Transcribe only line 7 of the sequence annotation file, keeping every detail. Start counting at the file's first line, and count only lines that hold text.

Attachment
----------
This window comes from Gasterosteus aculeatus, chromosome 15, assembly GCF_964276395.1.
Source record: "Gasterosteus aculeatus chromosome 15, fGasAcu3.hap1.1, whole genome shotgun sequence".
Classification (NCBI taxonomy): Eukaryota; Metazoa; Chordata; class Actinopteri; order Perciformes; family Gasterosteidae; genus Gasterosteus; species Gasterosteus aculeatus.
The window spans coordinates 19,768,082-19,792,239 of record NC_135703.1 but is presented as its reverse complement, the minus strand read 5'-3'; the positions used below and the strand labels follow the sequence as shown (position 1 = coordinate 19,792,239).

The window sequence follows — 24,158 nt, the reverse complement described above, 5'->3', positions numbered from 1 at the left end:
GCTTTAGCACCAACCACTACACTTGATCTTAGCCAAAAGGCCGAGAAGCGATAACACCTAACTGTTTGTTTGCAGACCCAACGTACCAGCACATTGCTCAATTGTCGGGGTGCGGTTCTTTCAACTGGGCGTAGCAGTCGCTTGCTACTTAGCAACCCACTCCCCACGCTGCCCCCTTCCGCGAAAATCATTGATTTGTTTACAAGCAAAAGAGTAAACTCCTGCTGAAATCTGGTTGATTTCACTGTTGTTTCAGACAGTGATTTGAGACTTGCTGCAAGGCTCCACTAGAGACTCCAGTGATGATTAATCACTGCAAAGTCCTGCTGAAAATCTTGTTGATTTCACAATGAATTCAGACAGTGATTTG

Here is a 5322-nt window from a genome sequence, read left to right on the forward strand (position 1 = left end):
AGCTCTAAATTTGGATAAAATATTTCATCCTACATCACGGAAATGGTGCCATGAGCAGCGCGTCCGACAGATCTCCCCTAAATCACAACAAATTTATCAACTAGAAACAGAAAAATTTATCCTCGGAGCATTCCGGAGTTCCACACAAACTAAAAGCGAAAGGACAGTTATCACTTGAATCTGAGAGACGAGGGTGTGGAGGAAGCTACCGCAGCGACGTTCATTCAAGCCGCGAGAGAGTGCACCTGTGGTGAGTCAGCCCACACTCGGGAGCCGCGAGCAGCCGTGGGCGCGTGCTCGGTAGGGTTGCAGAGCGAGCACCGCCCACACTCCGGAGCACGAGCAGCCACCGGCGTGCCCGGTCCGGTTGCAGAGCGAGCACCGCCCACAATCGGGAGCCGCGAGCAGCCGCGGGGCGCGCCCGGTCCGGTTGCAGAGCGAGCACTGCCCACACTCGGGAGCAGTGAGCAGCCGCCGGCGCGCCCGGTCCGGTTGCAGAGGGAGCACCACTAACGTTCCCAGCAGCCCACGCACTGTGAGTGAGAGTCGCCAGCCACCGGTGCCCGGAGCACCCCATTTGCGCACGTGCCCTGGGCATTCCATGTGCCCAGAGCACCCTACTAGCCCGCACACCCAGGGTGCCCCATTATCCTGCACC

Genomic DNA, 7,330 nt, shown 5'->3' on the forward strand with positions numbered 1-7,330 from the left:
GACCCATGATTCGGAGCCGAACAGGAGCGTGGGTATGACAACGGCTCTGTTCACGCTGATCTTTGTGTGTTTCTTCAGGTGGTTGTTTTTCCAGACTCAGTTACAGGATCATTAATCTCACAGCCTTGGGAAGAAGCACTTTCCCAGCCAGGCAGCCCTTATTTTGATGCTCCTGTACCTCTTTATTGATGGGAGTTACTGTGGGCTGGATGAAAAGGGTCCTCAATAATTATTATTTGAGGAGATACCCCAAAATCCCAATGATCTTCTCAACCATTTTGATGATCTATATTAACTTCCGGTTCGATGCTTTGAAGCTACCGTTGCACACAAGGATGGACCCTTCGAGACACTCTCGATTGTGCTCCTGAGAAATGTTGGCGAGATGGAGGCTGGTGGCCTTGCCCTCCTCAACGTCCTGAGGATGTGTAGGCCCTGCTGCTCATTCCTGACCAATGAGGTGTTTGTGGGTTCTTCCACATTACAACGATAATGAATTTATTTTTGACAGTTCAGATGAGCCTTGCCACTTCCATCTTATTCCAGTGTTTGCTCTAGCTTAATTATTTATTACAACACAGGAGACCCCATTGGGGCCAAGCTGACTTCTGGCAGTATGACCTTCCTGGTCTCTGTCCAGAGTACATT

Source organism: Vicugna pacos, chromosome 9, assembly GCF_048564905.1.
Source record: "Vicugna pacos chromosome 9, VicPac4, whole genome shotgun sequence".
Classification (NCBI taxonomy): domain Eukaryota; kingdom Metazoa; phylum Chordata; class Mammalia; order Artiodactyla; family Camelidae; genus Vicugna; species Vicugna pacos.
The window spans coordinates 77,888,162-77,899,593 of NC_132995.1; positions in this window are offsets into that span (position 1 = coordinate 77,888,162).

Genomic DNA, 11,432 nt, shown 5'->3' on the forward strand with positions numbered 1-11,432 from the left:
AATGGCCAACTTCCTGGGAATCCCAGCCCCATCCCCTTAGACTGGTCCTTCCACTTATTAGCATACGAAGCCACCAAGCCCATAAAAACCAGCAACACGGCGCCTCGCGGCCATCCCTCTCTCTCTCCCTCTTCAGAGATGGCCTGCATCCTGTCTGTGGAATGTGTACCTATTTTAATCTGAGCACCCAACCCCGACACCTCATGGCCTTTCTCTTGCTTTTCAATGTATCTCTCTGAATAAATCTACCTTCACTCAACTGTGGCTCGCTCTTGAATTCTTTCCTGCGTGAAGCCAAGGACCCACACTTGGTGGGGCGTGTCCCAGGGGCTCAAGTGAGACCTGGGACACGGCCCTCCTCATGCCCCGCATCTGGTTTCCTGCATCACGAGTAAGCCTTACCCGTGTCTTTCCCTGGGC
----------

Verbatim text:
Here is a 5322-nt window from a genome sequence, read left to right on the forward strand (position 1 = left end):